On January 1, 2011, a new regulation went into effect in Iowa requiring that anyone who sells or distributes firewood in the state must have it labeled with the county and state of origin. The county of origin means where the wood was harvested and not the mailing address of the seller. The labeling requirement applies to both packaged firewood and bulk firewood. The bulk firewood harvest location can be included on the delivery ticket. This rule applies to any length of tree that has been cut and intended for burning.
Iowa firewood labeling requirements now include the following:
- the identity of the wood, whether all one species or mixed (i.e., 50% ash, 50% oak)
- the net quantity in cubic feet or cubic meters (a cord is 128 cu. ft.)
- the name and address of the manufacturer or distributor
- the unit price
- and the county and state where the wood was harvested.
Details of the labeling requirements are available from the Iowa Dept of Agriculture & Land Stewardship Entomology & Plant Science Bureau (515-725 – 1470) and the ISU Extension Pest Management website.
The new labeling requirement is one of many ongoing efforts to limit or stop the spread of several bad, and some very bad tree pests. For example, emerald ash borer (EAB) is an invasive species that readily infests and kills ash trees, and is a significant threat to the millions of ash trees in Iowa. The long distance spread of EAB has been through tranport of infested firewood, landscape trees, and ash logs and wood products. Along with the new firewood labeling requirement other activities to slow the spread of EAB include campground and park regulations prohibiting firewood brought in from outside and voluntary citizen compliance with the "Buy Local, Burn Local" and "Buy It Where You Burn It!" campaigns.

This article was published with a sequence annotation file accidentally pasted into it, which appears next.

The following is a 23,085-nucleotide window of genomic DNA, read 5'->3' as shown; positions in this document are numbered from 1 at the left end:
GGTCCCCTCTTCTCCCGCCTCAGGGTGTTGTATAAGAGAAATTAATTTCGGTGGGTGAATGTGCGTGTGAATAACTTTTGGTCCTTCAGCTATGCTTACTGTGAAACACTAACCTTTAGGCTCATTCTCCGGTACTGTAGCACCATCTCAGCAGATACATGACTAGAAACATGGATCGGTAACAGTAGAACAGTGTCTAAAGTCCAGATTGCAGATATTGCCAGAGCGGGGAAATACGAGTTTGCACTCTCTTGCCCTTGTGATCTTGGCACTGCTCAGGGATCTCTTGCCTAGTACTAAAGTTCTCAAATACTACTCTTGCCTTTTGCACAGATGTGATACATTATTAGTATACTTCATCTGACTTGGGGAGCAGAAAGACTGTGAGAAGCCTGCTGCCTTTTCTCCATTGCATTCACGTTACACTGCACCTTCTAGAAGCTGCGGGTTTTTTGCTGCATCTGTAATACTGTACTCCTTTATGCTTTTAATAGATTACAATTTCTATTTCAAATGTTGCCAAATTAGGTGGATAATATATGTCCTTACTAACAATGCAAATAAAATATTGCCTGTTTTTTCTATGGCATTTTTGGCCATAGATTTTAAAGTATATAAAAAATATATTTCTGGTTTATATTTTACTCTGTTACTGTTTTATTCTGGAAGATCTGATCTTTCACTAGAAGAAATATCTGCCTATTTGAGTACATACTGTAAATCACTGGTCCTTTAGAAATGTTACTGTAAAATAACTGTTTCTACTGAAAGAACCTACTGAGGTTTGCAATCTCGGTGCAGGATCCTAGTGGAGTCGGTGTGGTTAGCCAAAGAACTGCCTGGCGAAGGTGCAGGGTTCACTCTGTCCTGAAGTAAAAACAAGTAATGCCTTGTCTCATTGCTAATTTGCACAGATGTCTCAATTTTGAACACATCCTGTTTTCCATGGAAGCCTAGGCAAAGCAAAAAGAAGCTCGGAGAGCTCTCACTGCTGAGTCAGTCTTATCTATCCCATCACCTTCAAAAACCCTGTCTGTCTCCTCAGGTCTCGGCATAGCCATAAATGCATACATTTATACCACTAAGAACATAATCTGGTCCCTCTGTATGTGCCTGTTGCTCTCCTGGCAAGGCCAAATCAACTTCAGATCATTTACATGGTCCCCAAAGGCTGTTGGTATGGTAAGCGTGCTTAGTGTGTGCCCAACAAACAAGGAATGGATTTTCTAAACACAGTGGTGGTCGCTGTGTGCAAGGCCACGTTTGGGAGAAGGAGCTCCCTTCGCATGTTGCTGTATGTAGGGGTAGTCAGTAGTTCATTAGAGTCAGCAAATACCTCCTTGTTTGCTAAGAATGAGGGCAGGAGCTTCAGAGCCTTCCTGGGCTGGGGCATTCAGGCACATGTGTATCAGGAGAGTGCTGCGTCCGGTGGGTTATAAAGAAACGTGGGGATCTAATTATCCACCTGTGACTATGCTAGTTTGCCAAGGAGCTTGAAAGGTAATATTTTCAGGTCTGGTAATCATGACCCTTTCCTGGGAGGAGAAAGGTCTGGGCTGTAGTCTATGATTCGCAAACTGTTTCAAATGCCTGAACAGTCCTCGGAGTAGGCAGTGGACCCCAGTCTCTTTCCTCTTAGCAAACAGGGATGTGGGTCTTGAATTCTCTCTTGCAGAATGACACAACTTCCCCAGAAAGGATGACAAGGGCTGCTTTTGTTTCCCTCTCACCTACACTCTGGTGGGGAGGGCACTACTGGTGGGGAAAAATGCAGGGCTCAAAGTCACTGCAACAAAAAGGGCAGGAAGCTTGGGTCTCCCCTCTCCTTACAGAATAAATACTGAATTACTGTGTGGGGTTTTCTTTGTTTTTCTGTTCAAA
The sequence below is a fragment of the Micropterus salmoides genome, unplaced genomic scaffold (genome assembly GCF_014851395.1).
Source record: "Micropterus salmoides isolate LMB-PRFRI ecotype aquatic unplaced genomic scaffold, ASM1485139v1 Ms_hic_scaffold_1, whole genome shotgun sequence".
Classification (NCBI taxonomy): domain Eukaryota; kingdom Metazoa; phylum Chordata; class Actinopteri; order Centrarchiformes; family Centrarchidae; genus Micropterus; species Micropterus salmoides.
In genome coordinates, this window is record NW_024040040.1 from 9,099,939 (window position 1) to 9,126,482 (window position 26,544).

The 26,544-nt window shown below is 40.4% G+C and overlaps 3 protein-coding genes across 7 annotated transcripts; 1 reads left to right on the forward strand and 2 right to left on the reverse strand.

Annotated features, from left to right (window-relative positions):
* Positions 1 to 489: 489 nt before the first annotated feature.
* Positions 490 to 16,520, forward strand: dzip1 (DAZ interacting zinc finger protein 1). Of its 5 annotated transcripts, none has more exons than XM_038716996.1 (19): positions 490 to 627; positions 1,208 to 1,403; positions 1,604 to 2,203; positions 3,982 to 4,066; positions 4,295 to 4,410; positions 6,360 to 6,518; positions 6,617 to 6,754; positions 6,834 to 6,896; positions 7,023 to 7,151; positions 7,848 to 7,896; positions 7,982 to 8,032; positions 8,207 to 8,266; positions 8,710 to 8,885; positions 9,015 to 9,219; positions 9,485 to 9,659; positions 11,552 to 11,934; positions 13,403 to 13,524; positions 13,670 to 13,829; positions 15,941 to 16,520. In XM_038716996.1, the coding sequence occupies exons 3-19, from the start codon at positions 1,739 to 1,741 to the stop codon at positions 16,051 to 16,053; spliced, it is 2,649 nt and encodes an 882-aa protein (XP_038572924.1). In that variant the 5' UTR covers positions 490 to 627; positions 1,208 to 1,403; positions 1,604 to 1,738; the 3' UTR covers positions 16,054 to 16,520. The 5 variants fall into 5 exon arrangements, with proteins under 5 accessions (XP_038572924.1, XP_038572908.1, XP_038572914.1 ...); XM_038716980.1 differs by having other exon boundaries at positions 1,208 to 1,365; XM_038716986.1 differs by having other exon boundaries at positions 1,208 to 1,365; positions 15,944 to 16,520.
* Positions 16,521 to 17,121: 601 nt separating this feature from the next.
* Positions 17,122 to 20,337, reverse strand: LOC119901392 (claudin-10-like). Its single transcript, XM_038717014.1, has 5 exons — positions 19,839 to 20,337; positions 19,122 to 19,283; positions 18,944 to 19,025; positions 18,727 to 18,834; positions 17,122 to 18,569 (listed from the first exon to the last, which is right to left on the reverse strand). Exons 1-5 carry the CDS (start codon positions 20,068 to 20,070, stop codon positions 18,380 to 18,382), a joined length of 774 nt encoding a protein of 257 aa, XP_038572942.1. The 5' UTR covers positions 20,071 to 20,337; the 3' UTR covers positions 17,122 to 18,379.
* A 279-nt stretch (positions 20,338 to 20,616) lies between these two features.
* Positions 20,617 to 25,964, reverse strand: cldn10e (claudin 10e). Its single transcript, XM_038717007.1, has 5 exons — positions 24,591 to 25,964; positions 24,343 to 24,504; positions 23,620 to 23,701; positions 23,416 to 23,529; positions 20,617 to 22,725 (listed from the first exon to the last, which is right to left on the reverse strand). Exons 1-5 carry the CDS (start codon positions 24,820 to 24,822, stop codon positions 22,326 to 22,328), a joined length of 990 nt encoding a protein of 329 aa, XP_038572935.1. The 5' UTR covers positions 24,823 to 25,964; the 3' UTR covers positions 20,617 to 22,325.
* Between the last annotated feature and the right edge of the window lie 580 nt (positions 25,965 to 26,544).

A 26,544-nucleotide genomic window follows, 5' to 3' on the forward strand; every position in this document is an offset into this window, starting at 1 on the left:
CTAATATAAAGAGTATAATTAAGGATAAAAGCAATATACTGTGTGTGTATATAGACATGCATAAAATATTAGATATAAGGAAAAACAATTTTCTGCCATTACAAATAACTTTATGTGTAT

EAB adults and other injurious insect pests and diseases can move very few miles on their own each year. However, transport of logs, firewood and wood products can easily carry pests and diseases into new areas in the time it takes to drive across the state. Other invasive insect pests that can be transported in firewood include Sirex wood wasp, Asian longhorned beetle, gypsy moth, as well as plant pathogens causing beech bark disease, sudden oak death, thousand cankers disease of walnut, and oak wilt.
The Iowa Department of Agriculture and Land Stewardship and the Iowa Department of Natural Resources staff will be checking firewood bundles at retail sales outlets for the new labeling. In the meantime, please do your part: do not carry firewood from place to place, buy it where you burn it, and burn firewood as soon as possible.
Links to this article are strongly encouraged, and this article may be republished without further permission if published as written and if credit is given to the author, Horticulture and Home Pest News, and Iowa State University Extension and Outreach. If this article is to be used in any other manner, permission from the author is required. This article was originally published on January 12, 2011. The information contained within may not be the most current and accurate depending on when it is accessed.